KPIs about data and deliverables
The data you generate is then delivered to the customer who makes a clinical, research, or business decision based on it. You should, therefore, monitor how good are your data and deliverables.
Data quality can be monitored by performing regular quality control tests with certified reference samples. You can determine the accuracy and precision of repeated measurements on reference samples and use them as KPIs.
Here are some examples of data KPIs:
- assay-specific precision of measurements,
- assay-specific accuracy of measurements,
- the regularity of reference material controls,
Another option to measure data quality is to extract the experiments that followed the same protocol in the past year and again calculate the precision and accuracy of each experiment. Then you can use the average precision and accuracy as KPIs. It might be more problematic to do this if you keep your data in paper notebooks, but it’s much easier with an electronic lab notebook (ELN).
Optimization of performance
Having KPIs in place opens a whole new opportunity to optimize the performance of your lab. While this, in fact, means optimization of one single process that is related to the optimized KPI. Try to keep optimizing only a few KPIs at a time, otherwise, it might become too overwhelming for the staff.
You should start by setting goals. When setting the goals you can use the SMART framework. SMART goals are Specific, Measurable, Attainable, Relevant, and Time-bound. Let’s look at an example of a SMART goal in the laboratory. We would like to reduce the number of consumables that are wasted each month.
Specific – Reduce the consumables waste
Measurable – By 20%
Attainable – We have a large stock of consumables that regularly expire. We can reduce the number of consumables that expire. We can achieve this by keeping a smaller stock.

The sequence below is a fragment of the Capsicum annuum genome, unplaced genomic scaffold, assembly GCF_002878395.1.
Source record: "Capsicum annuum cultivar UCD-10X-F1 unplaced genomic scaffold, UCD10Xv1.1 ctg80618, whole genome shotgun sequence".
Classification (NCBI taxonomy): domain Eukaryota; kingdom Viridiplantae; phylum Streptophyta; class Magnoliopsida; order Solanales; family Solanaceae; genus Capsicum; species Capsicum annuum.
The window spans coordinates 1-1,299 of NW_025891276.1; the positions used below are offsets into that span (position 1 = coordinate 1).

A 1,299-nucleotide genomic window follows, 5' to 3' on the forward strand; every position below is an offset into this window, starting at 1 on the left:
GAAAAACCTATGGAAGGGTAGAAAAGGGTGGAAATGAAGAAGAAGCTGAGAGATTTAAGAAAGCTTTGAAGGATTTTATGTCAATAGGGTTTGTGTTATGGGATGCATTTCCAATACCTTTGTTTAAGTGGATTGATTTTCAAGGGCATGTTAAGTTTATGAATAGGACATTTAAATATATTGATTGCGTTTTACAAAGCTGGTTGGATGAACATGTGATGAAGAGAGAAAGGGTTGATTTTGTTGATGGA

Relevant – This will decrease the monthly costs of the department.
Time-bound – Achieve this in 6 months. (You should give yourself enough time to be able to confidently detect the improvement.)
The average number of expired reagents is 50 per month. In 6 months we would expect to decrease this number to 40.
Data acquisition options to calculate KPIs
Most of the data can be extracted from the existing platforms, such as LIMS or ERP. For some, you can implement the sensors and logging systems. You should think about digitalizing your laboratory, which simplifies the data logging. In a digitalized lab you would first of all want to avoid paper and manual data entry. The digital software solutions used in a digitalized lab should have a possibility to define, log, measure, and track KPI data, either internally or from connected sensors. You would want to track the KPIs regularly, as this is the only way to spot the weaknesses in the processes and optimize the performance. Dashboards are your best friend here – they show multiple data visualizations on one screen, so you can easily glimpse through it. Data analysis can be done in spreadsheet software. Currently, there are not many software solutions that are specifically made to measure KPIs. In a large organization with significant budgets, it would be feasible to develop a custom solution.
Keeping the track of the performance of your lab is a good idea, regardless of the size and type of your organization. By having KPIs in check you will ensure that you produce data of high quality and that you keep your costs under control. You will be able to identify the bottlenecks and poor performing parts of your lab to act upon it.
KPIs are also a very important part of the digital strategy. Laboratory digitalization addresses many challenges that are present in the laboratories, such as how you log and transfer data, and how you perform experiments. Digitalized laboratories will disrupt the life science industry and now is a good time to start planning the digital strategy for your lab.
1. Salinas et al., 2010. Achieving continuous improvement in laboratory organization through performance measurements: a seven-year experience.
2. Hogan, 2012. 7 Performance Metrics to Optimize Laboratory Quality and Productivity.
3. Headrick, 2015. A Framework for Specific, Measurable, Achievable, Relevant, and Time-Based, Performance Goals.